We have the Schrodinger eqn \begin{equation}(−\Delta+V(r))R(r)=E R(r)\end{equation}

where we can take $V(r)=-k/r$ for the beginning and we impose on the reduced radial function $u(r)=r R(r)$ the boundary conditions $u(0)=u(\infty)=0$.

The problem is to:

Solve numerically inwards and outwards the radial equation, and determine the eigenenergy by imposing the vanishing of the wronskian at some intermediate point.

How to proceed?

1) What is meant by solving "inwards and outwards" and what does "imposing the vanishing of the wronskian at some intermediate point" mean for us?

2) What numerical method shall I use? The Numerov method is probably not applicable, right?

  • $\begingroup$ Is this homework? $\endgroup$ Jan 13, 2015 at 2:00
  • $\begingroup$ @ Wolfgang Bangerth It's an exercise for me, then I want to use it for a more complicated potential. I've updated the question. $\endgroup$
    – wondering
    Jan 13, 2015 at 2:12

2 Answers 2


To solve numerically you can use finite differences in MATLAB or GNU Octave on a finite interval. The Laplacian $\Delta$ in your equation is just the 2nd derivative $R''$. If you use 2nd order symmetric differences you get the stencil $$y''_i=\frac{-y_{i-1}+2y_{i}-y_{i+1}}{h^2}\,.$$ If you discretize the other term on the left-hand side (diagonal matrix) you will get a matrix Eigenvalue problem if the form $$Ay_h=\lambda y_h\,.$$ Don't forget to think about the boundary conditions as well.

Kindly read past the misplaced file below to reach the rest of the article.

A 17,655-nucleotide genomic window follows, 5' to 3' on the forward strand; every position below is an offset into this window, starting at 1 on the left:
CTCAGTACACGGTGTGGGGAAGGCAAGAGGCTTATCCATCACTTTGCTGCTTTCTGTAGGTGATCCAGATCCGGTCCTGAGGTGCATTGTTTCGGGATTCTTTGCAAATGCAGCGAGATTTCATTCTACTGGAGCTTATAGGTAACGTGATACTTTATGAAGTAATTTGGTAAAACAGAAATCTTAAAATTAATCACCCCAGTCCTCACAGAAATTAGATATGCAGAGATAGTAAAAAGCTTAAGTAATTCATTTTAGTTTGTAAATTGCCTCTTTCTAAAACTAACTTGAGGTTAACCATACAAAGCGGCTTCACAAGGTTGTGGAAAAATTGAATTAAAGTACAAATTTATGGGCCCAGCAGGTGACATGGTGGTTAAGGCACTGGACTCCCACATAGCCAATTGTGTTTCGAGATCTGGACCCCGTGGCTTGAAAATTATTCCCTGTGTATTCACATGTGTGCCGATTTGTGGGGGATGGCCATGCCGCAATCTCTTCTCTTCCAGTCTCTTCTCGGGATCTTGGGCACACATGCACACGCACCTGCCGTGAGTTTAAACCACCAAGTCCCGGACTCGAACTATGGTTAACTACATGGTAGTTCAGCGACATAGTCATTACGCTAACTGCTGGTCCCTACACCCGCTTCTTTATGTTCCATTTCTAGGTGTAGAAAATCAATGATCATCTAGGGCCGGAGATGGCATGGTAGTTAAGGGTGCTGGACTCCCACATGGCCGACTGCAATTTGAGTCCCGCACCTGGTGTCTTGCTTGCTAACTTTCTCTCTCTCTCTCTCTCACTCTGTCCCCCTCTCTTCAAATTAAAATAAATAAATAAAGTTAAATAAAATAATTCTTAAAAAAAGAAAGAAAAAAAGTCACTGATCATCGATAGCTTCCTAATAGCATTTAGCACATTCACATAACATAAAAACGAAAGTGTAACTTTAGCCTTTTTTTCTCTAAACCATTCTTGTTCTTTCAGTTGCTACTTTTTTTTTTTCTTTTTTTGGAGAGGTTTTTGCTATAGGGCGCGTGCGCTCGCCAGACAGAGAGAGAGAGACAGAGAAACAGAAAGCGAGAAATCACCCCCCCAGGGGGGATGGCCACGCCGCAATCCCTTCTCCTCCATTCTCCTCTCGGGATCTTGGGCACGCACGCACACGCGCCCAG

Sorry but I don't how to do it on infinite intervals. You may use a transformation on a finite intervall e.g. $(0,1)$ such as $$z=\frac{x}{1-x}\,.$$

Hint: In theory of ODEs the Wronskian is the determinate of the fundamental matrix $\Phi$.

  • $\begingroup$ +1 I have my answer below, but your answer helped me sth else, thanks. $\endgroup$
    – wondering
    Mar 25, 2015 at 15:13

This is what brought me meanwhile to the solution:

1) "Solving inwards and outwards" simply means numerically integrating the mentioned differential equation:

  • from some small $r_1$ outwards to some $r_2>r_1$ (suitable BC in our case: $u_{out}(r_1)=r_1, u_{out}'(r_1)=1$ for example)


  • from some larger $r_3>r_2$ inwards back to $r_2$ (suitable BC for example: $u_{in}(r_3)= e^{-\sqrt{E} r_3}, u_{in}'(r_3) = -\sqrt{E} u(r_3)$, as we expect exponential decay)

2) If the wronskian $$W(E):=u_{out}'(r_2) u_{in}(r_2) - u_{out}(r_2) u_{in}'(r_2)$$

vanishes at point $r_2$, it means that the two solutions are linerly dependent and we get the energy eigenvalue(s) $E$ we were looking for (we have to find the roots of the function W(E)=0).we expect exponential decay,

3) In Mathematica, for instance, the "ImplicitRungeKutta" method for solving the equation for $u_{out}$ and $u_{in}$, i.e. $$-u''(r) - u(r)/r= -E u(r)$$ seems to be quite suitable.


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